Your time and energy are valuable. Setting aside some of that time and energy each week to get your workouts is an investment in your health and well being, and thus your life, so how can you get the most out of each one?
This great question is frequently asked by our Wildfire Fitness community members, so we thought we'd share some tips to help you succeed:
1. Increase your intensity. If you're a new exerciser or nursing an injury, it's ok to take it slow and easy to give your body a chance to adjust to exercise stressors. That usually means staying at a level where you can carry on a conversation while you're moving. If you're otherwise healthy, have been at it for a while and are still not seeing results, however, it's probably time to shake up the program and raise the intensity. That means moving in and out of moments where you are a bit out of breath. On a scale of 0 to 10 (with zero being getting out of bed and ten being running up several flights of stairs at full steam), you'd have moments where you hit an 8 or 9. Keep those moments short, though. Twenty to forty-five seconds is usually sufficient depending on the activity and the workout protocol.
2. Don't train longer than an hour. As a trainer, many of you know that when I send out a workout program I'm sure to ask how long it took to complete. Unless you're an competitive athlete or training for an endurance sport, there's generally no need for the average person to exercise longer than an hour at a time. Research has shown that extended workouts can increase the risk of injury due to fatigue, plus there's little added benefit. Instead, strive to get a bigger bang for your buck in a shorter period of time by increasing the overall intensity, as mentioned before. You can do interval training (e.g. 45 seconds work:15 seconds rest), add cardio elements like jumping jacks and burpees to your circuit training, or simply shorten your rest periods during resistance training (be sure to decrease the weight accordingly).
3. Hydrate. You've heard this one time and time again, but I can't stress enough the importance of drinking water! Your body is composed primarily of water. Your metabolic system requires water to function optimally and efficiently. Every time you workout, your body is taken out of it's desired homeostasis and put into a state of temporary chaos. While this is desired in order to get the training response (firmer/bigger muscles, stronger cardiovascular system, fat metabolism, etc), you must help your body prepare, perform and recover properly. So, don't just drink water during your workouts, hydrate throughout the day. Generally the recommended amount is 6-8 cups, but for optimal performance you can opt for as much as half your body weight in ounces.
4. Eat complex carbs and protein at every meal. While gastrointestinal issues may make this undesirable for a few people, many people find this to be an efficient way to make sure that their body has what it needs at the right time. Protein choices include: fish, poultry, legumes, nuts, dairy and quinoa.* Complex carb choices include fruit, vegetables, sweet potatoes and whole grains such as wheatberries, brown rice, barley and steel cut oats. Also keep in mind that the optimal time for protein intake after a workout is within 30 minutes and the optimal intake time for carbs after a workout is within 2 hours. As an added tip, be sure to eat regularly; don't skip meals!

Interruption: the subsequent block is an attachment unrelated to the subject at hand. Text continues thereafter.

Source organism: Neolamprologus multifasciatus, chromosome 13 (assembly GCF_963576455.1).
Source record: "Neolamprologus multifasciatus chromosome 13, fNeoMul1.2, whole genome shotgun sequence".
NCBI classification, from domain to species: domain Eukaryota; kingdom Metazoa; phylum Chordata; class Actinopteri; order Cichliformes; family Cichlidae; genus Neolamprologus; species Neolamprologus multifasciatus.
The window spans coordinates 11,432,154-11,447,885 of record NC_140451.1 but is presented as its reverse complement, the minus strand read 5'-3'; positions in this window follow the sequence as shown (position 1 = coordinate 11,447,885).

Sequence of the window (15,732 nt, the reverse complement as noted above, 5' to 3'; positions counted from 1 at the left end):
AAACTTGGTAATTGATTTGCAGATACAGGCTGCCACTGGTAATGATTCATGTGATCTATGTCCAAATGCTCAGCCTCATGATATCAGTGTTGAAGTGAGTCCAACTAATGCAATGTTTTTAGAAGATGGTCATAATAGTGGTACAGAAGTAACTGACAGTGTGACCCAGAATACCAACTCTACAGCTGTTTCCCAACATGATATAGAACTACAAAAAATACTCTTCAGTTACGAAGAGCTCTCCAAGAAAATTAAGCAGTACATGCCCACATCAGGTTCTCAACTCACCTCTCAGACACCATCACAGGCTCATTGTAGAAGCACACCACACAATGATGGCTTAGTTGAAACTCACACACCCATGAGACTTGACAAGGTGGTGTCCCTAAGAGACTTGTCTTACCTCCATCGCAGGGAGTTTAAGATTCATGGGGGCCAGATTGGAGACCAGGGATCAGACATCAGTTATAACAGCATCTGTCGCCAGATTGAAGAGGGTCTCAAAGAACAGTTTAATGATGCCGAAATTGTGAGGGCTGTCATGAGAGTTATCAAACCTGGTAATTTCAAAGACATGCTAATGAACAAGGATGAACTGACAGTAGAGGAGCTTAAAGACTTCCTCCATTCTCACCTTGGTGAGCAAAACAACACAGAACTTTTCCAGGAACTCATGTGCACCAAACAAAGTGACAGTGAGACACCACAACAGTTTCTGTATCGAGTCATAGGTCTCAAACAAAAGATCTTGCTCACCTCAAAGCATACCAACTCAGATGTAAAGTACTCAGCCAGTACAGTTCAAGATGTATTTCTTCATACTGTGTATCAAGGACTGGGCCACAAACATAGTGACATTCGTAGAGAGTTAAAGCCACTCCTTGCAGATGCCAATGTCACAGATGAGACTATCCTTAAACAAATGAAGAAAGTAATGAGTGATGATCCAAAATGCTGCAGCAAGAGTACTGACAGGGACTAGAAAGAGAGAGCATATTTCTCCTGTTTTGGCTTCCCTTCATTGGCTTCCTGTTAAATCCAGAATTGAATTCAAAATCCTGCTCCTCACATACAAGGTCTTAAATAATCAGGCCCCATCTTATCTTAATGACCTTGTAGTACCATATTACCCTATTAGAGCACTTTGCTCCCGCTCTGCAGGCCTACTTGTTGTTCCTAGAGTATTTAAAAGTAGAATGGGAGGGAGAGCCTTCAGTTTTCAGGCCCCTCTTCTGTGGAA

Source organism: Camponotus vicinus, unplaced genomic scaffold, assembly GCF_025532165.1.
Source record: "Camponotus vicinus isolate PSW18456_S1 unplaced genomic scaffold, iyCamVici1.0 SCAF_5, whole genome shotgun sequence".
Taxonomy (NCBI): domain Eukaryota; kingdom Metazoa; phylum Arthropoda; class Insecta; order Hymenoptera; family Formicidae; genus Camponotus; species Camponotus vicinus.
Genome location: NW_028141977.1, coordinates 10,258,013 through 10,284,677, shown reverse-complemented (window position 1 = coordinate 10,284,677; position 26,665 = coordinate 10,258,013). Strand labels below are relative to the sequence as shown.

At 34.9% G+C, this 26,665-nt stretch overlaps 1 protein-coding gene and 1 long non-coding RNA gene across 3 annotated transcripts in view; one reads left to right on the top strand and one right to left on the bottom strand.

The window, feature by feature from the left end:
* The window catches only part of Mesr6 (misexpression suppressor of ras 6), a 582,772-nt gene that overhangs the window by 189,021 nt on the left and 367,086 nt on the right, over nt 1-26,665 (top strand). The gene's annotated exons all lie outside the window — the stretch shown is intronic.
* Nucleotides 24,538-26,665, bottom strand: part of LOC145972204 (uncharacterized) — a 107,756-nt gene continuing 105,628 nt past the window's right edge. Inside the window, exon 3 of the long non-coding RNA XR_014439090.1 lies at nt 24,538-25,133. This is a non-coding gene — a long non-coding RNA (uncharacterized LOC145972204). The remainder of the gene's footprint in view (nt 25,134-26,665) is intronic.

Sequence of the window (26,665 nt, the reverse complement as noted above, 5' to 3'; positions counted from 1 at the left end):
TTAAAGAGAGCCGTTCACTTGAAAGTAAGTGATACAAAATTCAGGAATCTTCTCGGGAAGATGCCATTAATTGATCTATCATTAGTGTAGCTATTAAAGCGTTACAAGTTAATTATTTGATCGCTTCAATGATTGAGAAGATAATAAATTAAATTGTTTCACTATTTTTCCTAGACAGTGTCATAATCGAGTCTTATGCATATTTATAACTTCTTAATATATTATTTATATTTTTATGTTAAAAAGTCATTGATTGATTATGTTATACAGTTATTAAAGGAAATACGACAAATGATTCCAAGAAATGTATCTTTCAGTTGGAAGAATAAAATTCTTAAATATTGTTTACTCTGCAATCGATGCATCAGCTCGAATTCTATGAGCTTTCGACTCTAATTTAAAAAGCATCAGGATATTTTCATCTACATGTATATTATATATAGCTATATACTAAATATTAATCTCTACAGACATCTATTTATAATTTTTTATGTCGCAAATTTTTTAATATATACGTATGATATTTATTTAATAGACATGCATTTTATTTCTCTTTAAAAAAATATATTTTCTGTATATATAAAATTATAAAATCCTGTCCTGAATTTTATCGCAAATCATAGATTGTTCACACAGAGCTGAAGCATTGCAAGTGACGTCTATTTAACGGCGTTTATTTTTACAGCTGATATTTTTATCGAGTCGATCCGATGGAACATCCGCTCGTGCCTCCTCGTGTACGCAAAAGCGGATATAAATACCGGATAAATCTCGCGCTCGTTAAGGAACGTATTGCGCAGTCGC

5. Lift heavier weights. Now, here's a word of caution. You should never, ever sacrifice form and safety for more weight or advanced moves. If you're new to exercise or have poor form, back off on the weight until you've correctly mastered your exercise performance. If, however, you're experienced and injury-free, have been doing the same exercises, the same number of reps, in the same order for months or years... if this describes you, it may be time for a change. Do progress gradually and decrease the number of reps as necessary, but work on stepping it up. If you're unsure of anything, ask a fitness professional for help.
6. Avoid long, boring cardio sessions. Generally, there's no reason to plod along on the treadmill at one speed for extended periods of times, unless you're doing it as part of a periodic (and progressive) endurance program. Instead, add variety by doing hills, climbing stairs, adding plyometrics (fancy word for jumping) and varying the speed during your workouts. As mentioned before, you can also mix it up by pairing your resistance training with your cardio for heart pumping circuits and interval training. Again, be sure to adjust the weights and reps accordingly.
Do you have a question you'd like to see answered here? Just ask! We love answering questions. Contact us.
*Yes, technically quinoa is commonly considered a grain and thus a carb, but it also supplies all 9 amino acids (8 essential for adults but babies also require Histidine) so you can use it to get your protein as well! Read more on quinoa...